They found emissions of some hundred photons per second from the chest in the UV and visible range of the spectrum.
Some test persons were able to increase the emission up to 100 percent by using breathing techniques and deliberate tremblings. In 1989 and 1990, a group of British researchers obtained more than three times higher intensities in the spectral range of 420-650 nm from hands, trunk and forehead. The palms showed a much higher emission (500 photons per second) than trunk and forehead.
The emission at the particular regions of the body remained quite regular, but the team found indications for temporal variations with a maximum in the evening.
In the 1990's, systematic long-term investigations of human biophoton emission with a specially developed whole-body biophoton-counting equipment were started in Popp's lab, mainly conducted by Sophie Cohen (Cohen & Popp, 1997, 1998; Cohen, Popp & ran, 2003).
The most interesting results were the findings on the rhythmicity of the emission, the significance of right-left asymmetries, and the non-local effects of treatments on the emission.
Long-time measurements conducted daily over a time of more than a year confirmed that the emission of all points on the body displays a clear dependence on the various known biological rhythms (24 hours, weekly, monthly). Measurements on symmetric points on both sides of the body led to the tentative assumption that symmetric measurement values may indicate healthy states while right-left asymmetricities are an indication of disturbances.
Most interesting is the recent finding that the changes of the biophoton emission after some treatment were not only observed at the position of treatment, but also appeared at other places of the body.
These non-local effects seem to
demonstrate that the local biophoton emission is an expression of a
global biophoton field of the whole organism.
First of all, as a complement to the solid body of molecules, we have an important new component or aspect of the organism to consider, namely the "electromagnetic field body" (Zhang, 2003).
From this point of view, the living organism appears as a highly complex and self-tunable resonating system of oscillating fields that are coupled nonlinearly by their phase relations (Bischof, 2003).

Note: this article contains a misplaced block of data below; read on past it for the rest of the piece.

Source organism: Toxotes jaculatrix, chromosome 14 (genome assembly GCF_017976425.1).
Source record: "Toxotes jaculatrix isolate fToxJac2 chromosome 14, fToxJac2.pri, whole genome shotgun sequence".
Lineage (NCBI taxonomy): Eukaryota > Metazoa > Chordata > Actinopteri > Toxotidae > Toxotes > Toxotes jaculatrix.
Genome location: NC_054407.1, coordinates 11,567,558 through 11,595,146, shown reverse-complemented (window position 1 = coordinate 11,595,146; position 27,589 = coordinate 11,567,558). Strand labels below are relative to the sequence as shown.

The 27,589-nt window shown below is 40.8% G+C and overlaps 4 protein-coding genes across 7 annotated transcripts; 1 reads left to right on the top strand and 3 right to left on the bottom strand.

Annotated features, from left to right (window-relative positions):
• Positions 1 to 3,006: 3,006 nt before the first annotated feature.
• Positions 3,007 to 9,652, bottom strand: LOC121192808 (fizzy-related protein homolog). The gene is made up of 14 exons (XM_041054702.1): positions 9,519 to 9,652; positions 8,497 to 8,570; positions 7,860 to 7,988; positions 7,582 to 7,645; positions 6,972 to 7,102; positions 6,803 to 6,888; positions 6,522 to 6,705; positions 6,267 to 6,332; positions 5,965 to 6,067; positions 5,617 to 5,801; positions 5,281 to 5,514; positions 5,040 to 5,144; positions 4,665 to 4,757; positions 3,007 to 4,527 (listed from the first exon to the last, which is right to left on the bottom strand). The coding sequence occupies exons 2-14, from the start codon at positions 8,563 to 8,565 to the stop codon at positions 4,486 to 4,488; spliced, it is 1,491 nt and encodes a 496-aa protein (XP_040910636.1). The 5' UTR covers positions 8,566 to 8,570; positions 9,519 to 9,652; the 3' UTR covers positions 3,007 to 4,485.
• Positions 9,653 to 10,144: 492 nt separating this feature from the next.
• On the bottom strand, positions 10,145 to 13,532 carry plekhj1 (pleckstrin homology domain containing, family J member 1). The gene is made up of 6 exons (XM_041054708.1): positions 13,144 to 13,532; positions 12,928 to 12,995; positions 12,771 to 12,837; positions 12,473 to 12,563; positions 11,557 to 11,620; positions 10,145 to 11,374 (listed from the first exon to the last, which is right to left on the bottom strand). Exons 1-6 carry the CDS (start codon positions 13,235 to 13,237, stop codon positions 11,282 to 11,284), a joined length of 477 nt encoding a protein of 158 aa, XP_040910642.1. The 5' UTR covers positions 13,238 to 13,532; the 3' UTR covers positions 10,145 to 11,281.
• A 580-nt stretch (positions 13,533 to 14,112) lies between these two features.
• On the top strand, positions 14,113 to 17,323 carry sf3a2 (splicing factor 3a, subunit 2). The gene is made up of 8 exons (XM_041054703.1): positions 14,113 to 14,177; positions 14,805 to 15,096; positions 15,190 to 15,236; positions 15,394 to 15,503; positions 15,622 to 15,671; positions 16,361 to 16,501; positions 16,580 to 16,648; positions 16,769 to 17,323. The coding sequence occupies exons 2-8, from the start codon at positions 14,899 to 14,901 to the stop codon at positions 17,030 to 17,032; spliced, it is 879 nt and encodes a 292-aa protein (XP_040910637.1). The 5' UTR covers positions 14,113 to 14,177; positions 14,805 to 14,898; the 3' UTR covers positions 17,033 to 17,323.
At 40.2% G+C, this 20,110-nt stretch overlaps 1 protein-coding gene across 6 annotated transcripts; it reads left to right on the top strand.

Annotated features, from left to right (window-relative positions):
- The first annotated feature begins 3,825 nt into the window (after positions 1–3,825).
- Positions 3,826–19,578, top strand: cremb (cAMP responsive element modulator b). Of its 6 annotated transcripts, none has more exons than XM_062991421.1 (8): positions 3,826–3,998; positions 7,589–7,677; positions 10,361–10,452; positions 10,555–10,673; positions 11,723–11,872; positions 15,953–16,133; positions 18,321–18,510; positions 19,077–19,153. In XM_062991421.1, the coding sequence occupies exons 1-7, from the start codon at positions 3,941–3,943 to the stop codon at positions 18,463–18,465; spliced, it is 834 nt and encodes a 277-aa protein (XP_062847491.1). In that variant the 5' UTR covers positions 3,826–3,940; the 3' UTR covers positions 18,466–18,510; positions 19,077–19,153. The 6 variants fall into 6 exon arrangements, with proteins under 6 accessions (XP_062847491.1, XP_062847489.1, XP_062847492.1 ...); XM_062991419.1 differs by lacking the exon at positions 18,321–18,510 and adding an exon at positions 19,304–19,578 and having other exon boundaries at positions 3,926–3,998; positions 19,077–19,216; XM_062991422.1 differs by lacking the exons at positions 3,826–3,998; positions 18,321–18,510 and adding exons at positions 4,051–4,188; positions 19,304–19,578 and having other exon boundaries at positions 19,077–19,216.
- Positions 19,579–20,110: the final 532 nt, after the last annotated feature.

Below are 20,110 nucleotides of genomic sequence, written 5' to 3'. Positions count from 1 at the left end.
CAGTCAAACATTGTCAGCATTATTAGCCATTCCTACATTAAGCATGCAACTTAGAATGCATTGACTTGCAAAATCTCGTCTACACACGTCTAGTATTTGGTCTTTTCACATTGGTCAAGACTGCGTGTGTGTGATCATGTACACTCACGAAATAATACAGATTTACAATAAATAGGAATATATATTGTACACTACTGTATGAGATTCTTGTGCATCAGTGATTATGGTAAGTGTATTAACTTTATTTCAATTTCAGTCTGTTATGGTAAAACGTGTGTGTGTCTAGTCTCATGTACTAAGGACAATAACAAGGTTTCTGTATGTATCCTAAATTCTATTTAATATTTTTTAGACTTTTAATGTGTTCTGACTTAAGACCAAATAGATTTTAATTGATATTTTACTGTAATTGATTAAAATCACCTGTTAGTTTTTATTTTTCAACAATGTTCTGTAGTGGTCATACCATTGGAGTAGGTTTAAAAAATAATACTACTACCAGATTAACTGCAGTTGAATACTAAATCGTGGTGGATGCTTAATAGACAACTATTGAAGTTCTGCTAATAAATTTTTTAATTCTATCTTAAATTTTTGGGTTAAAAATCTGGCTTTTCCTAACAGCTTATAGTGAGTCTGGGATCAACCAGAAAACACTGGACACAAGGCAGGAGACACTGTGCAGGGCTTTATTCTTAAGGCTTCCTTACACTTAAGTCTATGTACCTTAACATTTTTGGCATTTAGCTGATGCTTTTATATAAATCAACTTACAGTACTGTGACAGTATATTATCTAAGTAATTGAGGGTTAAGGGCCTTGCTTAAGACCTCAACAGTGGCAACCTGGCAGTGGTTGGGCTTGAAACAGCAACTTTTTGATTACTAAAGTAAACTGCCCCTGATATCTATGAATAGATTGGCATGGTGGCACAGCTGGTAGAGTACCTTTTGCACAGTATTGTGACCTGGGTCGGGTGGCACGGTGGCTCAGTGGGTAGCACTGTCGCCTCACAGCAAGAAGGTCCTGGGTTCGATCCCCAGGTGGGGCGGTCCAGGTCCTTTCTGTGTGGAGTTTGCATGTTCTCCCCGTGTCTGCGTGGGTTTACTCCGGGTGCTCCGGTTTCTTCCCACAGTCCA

If we consider the role of the molecules, the organism can be defined as a extremely sensitive and highly effective antennae system, able to tune itself according to need to a broad range of frequencies and polarizations.
The organism is able to react
sensitively to the smallest stimuli, but at the same time can also
abruptly become transparent for quite strong stimuli.
Because biophoton emission reflects all external influences and internal changes of an organism, its measurement in principle can be used to determine the state of the organism and for the detection and assessment of all types of influences, even if their nature is not known.
Besides the use of biophoton measurements for chemiluminescence detection, the method can be used for the detection and damage assessment of environmental contamination by all types of solid, liquid, and gaseous chemicals, and electromagnetic fields.
Another application that is already used in practice is food quality assessment.
Some medical applications are under development, but not yet completely ready for use. For instance, it has been found that cancer tissue displays completely different biophoton emission characteristics that healthy tissue of the same type.
This could be used for developing a non-invasive method of cancer diagnostics, and also could serve to determine the optimal therapeutic treatment for a particular patient. Biophoton measurements have also widely been used to assess the effects and effectivity of various therapeutic modalities, mainly in the field of alternative and complementary medicine.
Biophoton theory - the new holistic picture of the organism developed by Popp on the basis of his experimental findings - is being used by an increasing number of scientists and medical doctors as an important element and stimulus for developing an adequate scientific theory of life, the need for which is felt by a growing number of them (Ho, 1993; Zhang, 2003; Curtis & Hurtak, 2004).
As I have described recently, the
experimental and theoretical findings of biophoton research,
together with many other scientific advances, are also an important
contribution in the recent emergence of a new holistic and
transdisciplinary viewpoint in the life sciences, Integrative
Biophysics (Bischof, 2003).
Some unpublished observations suggest that the state of the biophoton field of a person may be connected to the tonus and geometry of the musculature and the vegetative state of the person on the one hand, and on the other hand to the state of the brain as measured by the EEG (e.g., degree of synchronisation and coherence).
Advanced states of deep relaxation or certain meditative states characterized by a high degree of coherence in the EEG measurements may well be accompanied also by a high coherence of the biophoton field.
I have experienced so many
moments of drastic change in the visual field when in deep states of
meditation that I suspect that seeing and the visual field of a
person may depend on the coherence of the biophoton field of this
person that perhaps could change not only the ability to see clearly
but also the visibility in
However, these are readings have not yet
been made as far as I know, merely conjectures because measurements